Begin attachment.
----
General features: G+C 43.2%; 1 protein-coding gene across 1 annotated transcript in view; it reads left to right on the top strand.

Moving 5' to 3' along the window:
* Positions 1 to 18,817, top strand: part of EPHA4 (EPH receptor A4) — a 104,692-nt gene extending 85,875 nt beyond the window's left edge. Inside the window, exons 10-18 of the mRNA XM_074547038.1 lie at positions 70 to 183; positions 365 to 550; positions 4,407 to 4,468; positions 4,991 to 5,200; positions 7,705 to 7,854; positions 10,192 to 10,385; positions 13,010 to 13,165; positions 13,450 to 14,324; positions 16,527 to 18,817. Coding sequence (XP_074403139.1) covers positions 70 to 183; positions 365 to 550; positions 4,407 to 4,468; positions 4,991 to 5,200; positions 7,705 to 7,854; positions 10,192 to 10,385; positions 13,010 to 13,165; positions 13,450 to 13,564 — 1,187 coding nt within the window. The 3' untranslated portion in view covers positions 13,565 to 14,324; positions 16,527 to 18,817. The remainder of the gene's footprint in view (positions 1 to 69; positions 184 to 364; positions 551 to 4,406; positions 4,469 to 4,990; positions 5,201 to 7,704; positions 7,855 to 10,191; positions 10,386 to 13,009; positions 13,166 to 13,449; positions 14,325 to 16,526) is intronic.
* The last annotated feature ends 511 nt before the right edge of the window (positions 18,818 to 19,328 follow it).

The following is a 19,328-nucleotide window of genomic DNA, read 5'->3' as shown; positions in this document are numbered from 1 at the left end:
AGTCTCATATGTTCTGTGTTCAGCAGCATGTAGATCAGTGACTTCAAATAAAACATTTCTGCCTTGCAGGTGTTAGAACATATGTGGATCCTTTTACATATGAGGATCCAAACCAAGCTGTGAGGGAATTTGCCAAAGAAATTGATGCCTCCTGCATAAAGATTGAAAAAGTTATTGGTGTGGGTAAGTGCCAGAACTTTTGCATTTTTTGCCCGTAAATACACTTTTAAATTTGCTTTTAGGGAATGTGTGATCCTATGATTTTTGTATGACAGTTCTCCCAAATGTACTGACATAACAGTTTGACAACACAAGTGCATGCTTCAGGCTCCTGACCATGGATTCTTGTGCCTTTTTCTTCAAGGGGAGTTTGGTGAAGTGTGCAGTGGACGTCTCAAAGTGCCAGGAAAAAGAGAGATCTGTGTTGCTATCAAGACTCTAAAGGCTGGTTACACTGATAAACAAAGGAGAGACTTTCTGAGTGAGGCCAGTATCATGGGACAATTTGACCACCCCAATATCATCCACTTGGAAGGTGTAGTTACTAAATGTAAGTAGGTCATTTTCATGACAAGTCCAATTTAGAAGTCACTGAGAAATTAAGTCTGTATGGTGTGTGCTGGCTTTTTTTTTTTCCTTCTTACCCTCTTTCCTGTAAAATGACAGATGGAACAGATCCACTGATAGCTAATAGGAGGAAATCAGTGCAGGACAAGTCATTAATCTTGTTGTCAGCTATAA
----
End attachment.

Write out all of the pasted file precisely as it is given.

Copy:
General features: G+C 43.2%; 1 protein-coding gene across 1 annotated transcript in view; it reads left to right on the top strand.

Moving 5' to 3' along the window:
* Positions 1 to 18,817, top strand: part of EPHA4 (EPH receptor A4) — a 104,692-nt gene extending 85,875 nt beyond the window's left edge. Inside the window, exons 10-18 of the mRNA XM_074547038.1 lie at positions 70 to 183; positions 365 to 550; positions 4,407 to 4,468; positions 4,991 to 5,200; positions 7,705 to 7,854; positions 10,192 to 10,385; positions 13,010 to 13,165; positions 13,450 to 14,324; positions 16,527 to 18,817. Coding sequence (XP_074403139.1) covers positions 70 to 183; positions 365 to 550; positions 4,407 to 4,468; positions 4,991 to 5,200; positions 7,705 to 7,854; positions 10,192 to 10,385; positions 13,010 to 13,165; positions 13,450 to 13,564 — 1,187 coding nt within the window. The 3' untranslated portion in view covers positions 13,565 to 14,324; positions 16,527 to 18,817. The remainder of the gene's footprint in view (positions 1 to 69; positions 184 to 364; positions 551 to 4,406; positions 4,469 to 4,990; positions 5,201 to 7,704; positions 7,855 to 10,191; positions 10,386 to 13,009; positions 13,166 to 13,449; positions 14,325 to 16,526) is intronic.
* The last annotated feature ends 511 nt before the right edge of the window (positions 18,818 to 19,328 follow it).

The following is a 19,328-nucleotide window of genomic DNA, read 5'->3' as shown; positions in this document are numbered from 1 at the left end:
AGTCTCATATGTTCTGTGTTCAGCAGCATGTAGATCAGTGACTTCAAATAAAACATTTCTGCCTTGCAGGTGTTAGAACATATGTGGATCCTTTTACATATGAGGATCCAAACCAAGCTGTGAGGGAATTTGCCAAAGAAATTGATGCCTCCTGCATAAAGATTGAAAAAGTTATTGGTGTGGGTAAGTGCCAGAACTTTTGCATTTTTTGCCCGTAAATACACTTTTAAATTTGCTTTTAGGGAATGTGTGATCCTATGATTTTTGTATGACAGTTCTCCCAAATGTACTGACATAACAGTTTGACAACACAAGTGCATGCTTCAGGCTCCTGACCATGGATTCTTGTGCCTTTTTCTTCAAGGGGAGTTTGGTGAAGTGTGCAGTGGACGTCTCAAAGTGCCAGGAAAAAGAGAGATCTGTGTTGCTATCAAGACTCTAAAGGCTGGTTACACTGATAAACAAAGGAGAGACTTTCTGAGTGAGGCCAGTATCATGGGACAATTTGACCACCCCAATATCATCCACTTGGAAGGTGTAGTTACTAAATGTAAGTAGGTCATTTTCATGACAAGTCCAATTTAGAAGTCACTGAGAAATTAAGTCTGTATGGTGTGTGCTGGCTTTTTTTTTTTCCTTCTTACCCTCTTTCCTGTAAAATGACAGATGGAACAGATCCACTGATAGCTAATAGGAGGAAATCAGTGCAGGACAAGTCATTAATCTTGTTGTCAGCTATAA